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Active Shooters: 6 Mistakes Credit Unions Make.

Byline: Tina Orem

An active shooter incident takes place somewhere in America roughly once a month, according to the FBI. One expert said few credit unions are prepared.

In an interview with CU Times, PSCU Business Continuity Program Manager James Green highlighted six mistakes credit unions make regarding these tragedies, which have killed or injured more than 1,000 people since 2000.

1. Robbery training is not the same as active shooter training.

"When someone goes in to rob a bank or credit union, they may not have any connection to that physical building at all. Additionally, a robber's goal is theft. They want to get in, they want to get money, they want to get out," Green explained.

An active shooter situation is completely different, he said. The mantra is run, hide and fight.

"The first thing you want to do in an active shooter situation, if you can, is vacate the building as quick as possible," Green explained. "The second one is hide -- behind a door that's locked, behind a door that doesn't have glass, somewhere that you can be barricaded."

"The last one is fight. This is kind of a tricky one to discuss with people," he said. "In the event that you can't run, and in the event that you can't hide, and your life is in imminent danger, then you do want to try to thwart or distract the shooter."

2. A branch is not like an office.

About 75% of the time, active shooters enter through the front door. Other exits can be hard to find in a credit union.

"A credit union branch is a very different than your typical workplace with large cubical farms or large square footage," Green said. "If you're in the branch and you're walking through knowing that most of the time an active shooter will come in through the front door, where are my other exits? Where are my places to hide? Those are very unique because by definition, branches are usually designed to keep money in and people out."

3. The topic warrants a formal program.

"What we've seen in studies right now are about one third of businesses don't have a workplace violence policy or program at all. One third just has a policy, and then one third has a policy and actually trains their employees on those policies," Green said.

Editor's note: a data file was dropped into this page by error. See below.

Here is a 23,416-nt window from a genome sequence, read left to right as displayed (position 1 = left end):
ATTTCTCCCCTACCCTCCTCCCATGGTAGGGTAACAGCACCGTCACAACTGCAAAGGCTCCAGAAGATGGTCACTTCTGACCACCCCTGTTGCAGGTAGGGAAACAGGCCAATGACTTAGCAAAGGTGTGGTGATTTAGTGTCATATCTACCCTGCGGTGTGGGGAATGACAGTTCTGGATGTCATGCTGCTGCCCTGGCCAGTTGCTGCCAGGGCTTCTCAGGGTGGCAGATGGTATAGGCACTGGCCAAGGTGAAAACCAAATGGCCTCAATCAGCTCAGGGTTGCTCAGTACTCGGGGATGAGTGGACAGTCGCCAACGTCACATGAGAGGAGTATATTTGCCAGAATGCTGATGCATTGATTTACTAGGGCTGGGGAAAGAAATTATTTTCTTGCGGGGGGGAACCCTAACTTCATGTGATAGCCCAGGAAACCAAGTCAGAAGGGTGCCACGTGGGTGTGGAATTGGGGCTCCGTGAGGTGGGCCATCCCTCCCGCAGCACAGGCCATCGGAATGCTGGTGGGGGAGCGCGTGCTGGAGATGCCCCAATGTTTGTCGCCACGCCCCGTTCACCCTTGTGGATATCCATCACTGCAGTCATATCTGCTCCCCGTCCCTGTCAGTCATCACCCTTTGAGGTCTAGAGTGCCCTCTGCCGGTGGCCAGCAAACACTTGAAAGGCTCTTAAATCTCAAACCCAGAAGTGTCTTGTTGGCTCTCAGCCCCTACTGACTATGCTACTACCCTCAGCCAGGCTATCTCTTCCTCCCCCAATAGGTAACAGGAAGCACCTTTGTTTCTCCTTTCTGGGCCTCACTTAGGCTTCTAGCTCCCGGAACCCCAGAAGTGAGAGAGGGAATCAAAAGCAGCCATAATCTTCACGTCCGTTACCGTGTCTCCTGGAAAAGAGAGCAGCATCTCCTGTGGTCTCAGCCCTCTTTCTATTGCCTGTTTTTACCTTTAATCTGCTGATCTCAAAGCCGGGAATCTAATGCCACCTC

Creating a program is an opportunity to look at everyday activities, especially termination processes, in a different light.

"We see a lot of times that the security guards may have the names of those employees, but if they don't have their pictures, how do you know?" he said. "It's very easy to get into a building in this day and age without an employee badge. People may not be aware that you were terminated the day before. You can say you forgot your badge. There's a lot of easy ways to get in."

4. Employees can't just hide in the vault.

That may take too much time, Green said. Most active shooter incidents were over in fewer than five minutes, and one third were over in fewer than two minutes, according to the FBI.

"If a credit union branch tells me it would take me three minutes to get people inside the vault and close the door, that's too long," he said. "If that branch tells me it's going to take 30 seconds, and they've already eliminated the flee or run option, then it's a viable candidate."

5. They don't practice.

Credit unions often have fire and tornado drills, but Green said they rarely have active shooter drills.

"Statistics now say that you are 18 times more likely to be in an active shooter situation at work than you are a fire," he noted. "If you're going to train for two things that are remote possibilities that we hope never happen -- fire and tornadoes -- why not also train for this third plank of active shooters?"

6. Active shooter planning is not optional.

The Occupational Safety and Health Act's general duty clause is increasingly a factor for employers, Green said.

"It's kind of a catch-all clause that's used to protect employees from recognized hazards, and these hazards are things that aren't spelled out elsewhere in the Act," he explained. "What we've seen over the last few years is several U.S. District Courts are saying that active shooters are now a recognized hazard."

Green said OSHA also requires compliance with standards regarding emergency action plans.

"That standard actually says that those plans need to consider every possible emergency," he said. "Just having plans for fire is no longer sufficient."
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Publication:Credit Union Times
Date:Oct 8, 2015
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